Argentine and Black: A Conversation with Fidel Nadal @ BMCC Main Campus Room N451, New York [14 March]

Argentine and Black: A Conversation with Fidel Nadal

18:00 - 20:00

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BMCC Main Campus Room N451
199 Chambers Street, New York, New York 10007
In this conversation, we will hear about Fidel's experiences growing up as an Afro-Argentine including his mentors and influences both personally and professionally. We will discuss the challenges he has faced being an Argentine reggae artist. We will also address the social changes that have happened in his lifetime in regards to people of African descent in Argentina​. This event is free and open to the public.

About the speaker:
Fidel Nadal is an Afro-Argentinian Reggae musician. Nadal was born into an academic family in Buenos Aires, his mother was an anthropologist and his father a film director and a leading fighter for the recognition of the rights of black Argentines. According to his own recollection, he was heavily influenced by the music listened to by his parents, mainly blues and jazz. His ideology involves deep Rastafarian culture from countries like Jamaica and Haiti; one of his inspirations,as with many reggae groups, is Bob Marley. His main influences are related to reggae rhythms and Afro-Argentine culture.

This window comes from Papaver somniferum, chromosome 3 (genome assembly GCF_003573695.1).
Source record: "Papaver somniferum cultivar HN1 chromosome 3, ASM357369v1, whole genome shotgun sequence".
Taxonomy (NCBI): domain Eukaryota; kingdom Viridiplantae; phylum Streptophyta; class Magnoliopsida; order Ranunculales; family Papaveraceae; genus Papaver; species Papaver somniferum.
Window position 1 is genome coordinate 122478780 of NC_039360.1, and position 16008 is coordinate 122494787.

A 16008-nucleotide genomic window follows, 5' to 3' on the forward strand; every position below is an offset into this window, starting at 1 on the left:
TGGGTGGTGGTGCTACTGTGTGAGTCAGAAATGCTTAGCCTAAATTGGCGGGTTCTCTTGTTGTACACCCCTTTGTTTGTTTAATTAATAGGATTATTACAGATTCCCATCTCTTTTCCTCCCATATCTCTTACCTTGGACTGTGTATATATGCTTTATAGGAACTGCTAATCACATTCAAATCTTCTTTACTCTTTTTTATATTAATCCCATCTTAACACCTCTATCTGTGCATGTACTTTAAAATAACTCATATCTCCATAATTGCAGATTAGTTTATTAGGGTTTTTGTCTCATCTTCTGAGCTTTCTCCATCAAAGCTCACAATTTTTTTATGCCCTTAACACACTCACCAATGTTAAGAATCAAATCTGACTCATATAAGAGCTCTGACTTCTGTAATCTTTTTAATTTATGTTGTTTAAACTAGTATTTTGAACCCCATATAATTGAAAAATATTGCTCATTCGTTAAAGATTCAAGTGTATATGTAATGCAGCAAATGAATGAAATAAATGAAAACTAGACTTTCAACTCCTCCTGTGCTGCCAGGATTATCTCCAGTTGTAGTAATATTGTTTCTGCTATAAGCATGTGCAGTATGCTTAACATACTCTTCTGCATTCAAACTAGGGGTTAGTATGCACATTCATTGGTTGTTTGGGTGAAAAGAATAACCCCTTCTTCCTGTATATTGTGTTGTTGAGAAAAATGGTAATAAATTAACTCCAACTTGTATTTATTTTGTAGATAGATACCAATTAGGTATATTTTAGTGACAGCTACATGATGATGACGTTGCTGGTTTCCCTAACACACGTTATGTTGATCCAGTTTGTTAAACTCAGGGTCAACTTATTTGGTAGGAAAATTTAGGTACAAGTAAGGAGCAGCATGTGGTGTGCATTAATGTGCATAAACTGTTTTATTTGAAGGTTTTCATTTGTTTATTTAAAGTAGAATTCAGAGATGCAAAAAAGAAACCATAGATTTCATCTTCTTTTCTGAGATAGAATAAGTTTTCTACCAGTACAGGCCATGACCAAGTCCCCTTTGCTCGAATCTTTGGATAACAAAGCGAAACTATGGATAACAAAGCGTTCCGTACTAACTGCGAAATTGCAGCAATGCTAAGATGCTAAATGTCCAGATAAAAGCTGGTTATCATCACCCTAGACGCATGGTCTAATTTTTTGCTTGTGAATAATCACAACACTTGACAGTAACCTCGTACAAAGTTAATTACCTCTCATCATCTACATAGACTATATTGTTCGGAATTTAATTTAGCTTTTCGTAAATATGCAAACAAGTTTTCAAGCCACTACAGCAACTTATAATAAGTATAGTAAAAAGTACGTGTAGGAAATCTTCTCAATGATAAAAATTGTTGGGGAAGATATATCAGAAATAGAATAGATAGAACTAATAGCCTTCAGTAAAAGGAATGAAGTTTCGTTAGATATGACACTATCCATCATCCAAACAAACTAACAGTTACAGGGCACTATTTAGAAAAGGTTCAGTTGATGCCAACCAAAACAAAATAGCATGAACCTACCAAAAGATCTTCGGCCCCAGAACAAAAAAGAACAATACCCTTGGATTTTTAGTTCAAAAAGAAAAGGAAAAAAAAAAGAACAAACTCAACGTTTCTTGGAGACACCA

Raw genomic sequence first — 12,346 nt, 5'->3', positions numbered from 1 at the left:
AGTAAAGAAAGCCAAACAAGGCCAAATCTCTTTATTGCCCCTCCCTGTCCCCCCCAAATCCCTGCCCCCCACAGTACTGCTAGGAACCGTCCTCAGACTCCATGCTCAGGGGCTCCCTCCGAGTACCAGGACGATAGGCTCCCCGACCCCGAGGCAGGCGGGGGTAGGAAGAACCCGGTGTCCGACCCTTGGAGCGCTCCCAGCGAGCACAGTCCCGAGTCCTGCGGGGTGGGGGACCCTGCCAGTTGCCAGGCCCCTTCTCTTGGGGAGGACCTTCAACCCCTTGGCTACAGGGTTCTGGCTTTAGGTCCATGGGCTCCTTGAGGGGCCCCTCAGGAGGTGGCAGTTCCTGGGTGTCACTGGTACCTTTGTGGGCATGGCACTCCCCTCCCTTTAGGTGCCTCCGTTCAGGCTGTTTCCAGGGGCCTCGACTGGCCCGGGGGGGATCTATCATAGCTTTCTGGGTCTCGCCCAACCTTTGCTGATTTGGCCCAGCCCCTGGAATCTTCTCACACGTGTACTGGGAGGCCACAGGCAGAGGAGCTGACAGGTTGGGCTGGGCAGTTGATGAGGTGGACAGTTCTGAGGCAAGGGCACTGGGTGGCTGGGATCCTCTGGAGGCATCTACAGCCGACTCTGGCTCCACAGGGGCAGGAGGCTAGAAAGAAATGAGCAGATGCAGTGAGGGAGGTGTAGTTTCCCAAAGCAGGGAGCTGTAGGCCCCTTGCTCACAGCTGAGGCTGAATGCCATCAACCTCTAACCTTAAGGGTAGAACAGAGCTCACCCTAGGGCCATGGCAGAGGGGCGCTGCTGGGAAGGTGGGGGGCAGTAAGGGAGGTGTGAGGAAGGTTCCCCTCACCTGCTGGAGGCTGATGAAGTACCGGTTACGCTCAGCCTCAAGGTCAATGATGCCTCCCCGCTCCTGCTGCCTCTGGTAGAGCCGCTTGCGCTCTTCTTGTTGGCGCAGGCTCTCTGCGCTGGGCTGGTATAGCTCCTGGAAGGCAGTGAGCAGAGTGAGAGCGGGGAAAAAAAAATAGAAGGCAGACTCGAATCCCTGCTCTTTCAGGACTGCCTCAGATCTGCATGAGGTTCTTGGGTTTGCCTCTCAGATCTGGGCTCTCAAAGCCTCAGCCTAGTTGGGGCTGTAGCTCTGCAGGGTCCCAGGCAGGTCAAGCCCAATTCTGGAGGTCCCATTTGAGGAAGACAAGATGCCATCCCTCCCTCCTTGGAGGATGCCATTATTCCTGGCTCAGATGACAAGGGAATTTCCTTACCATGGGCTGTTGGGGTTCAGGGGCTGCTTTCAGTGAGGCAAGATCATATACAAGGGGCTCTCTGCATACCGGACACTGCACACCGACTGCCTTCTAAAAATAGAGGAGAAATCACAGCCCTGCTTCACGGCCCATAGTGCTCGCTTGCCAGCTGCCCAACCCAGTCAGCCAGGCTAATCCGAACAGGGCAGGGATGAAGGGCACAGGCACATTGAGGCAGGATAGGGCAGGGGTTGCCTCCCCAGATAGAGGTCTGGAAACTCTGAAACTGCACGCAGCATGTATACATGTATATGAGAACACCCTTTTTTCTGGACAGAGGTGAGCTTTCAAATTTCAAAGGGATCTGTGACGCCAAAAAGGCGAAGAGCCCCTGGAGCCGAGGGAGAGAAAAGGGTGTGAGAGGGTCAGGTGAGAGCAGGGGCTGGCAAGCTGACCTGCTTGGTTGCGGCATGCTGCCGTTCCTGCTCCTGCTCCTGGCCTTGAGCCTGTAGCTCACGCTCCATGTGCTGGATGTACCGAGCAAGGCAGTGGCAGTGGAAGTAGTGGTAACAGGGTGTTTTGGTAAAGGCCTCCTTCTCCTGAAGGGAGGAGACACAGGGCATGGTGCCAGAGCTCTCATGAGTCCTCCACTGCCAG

In 1984 he played for the first time as a singer in a band. A year later he founded the band Todos Tus Muertos, which blended together reggae with punk influences and samples. With this mix, the group was very successful and recorded their first album in 1988 followed by a record deal with Universal Music. Influenced by reggae rhythms and the music of the Afro Argentine community, Nadal is best known for his work with Todos Tus Muertos. Created in the 1980s and separated in 2000, the band produced 6 albums before its dissolution. In its final years, Lumumba appeared on the rasta stage with Nadal. In its short but productive history, it released 3 albums which met with approval by followers of reggae, but then it was dissolved. In the last albums of Todos Tus Muertos and Lumumba, Fidel felt the need to play more reggae and leave the hard music behind, but when both projects disappeared, he decided to go on by himself.

This conversation is organized by Borough of Manhattan Community College Center for Ethnic Studies in partnership with NYU CLACS.

This event is free and open to the public
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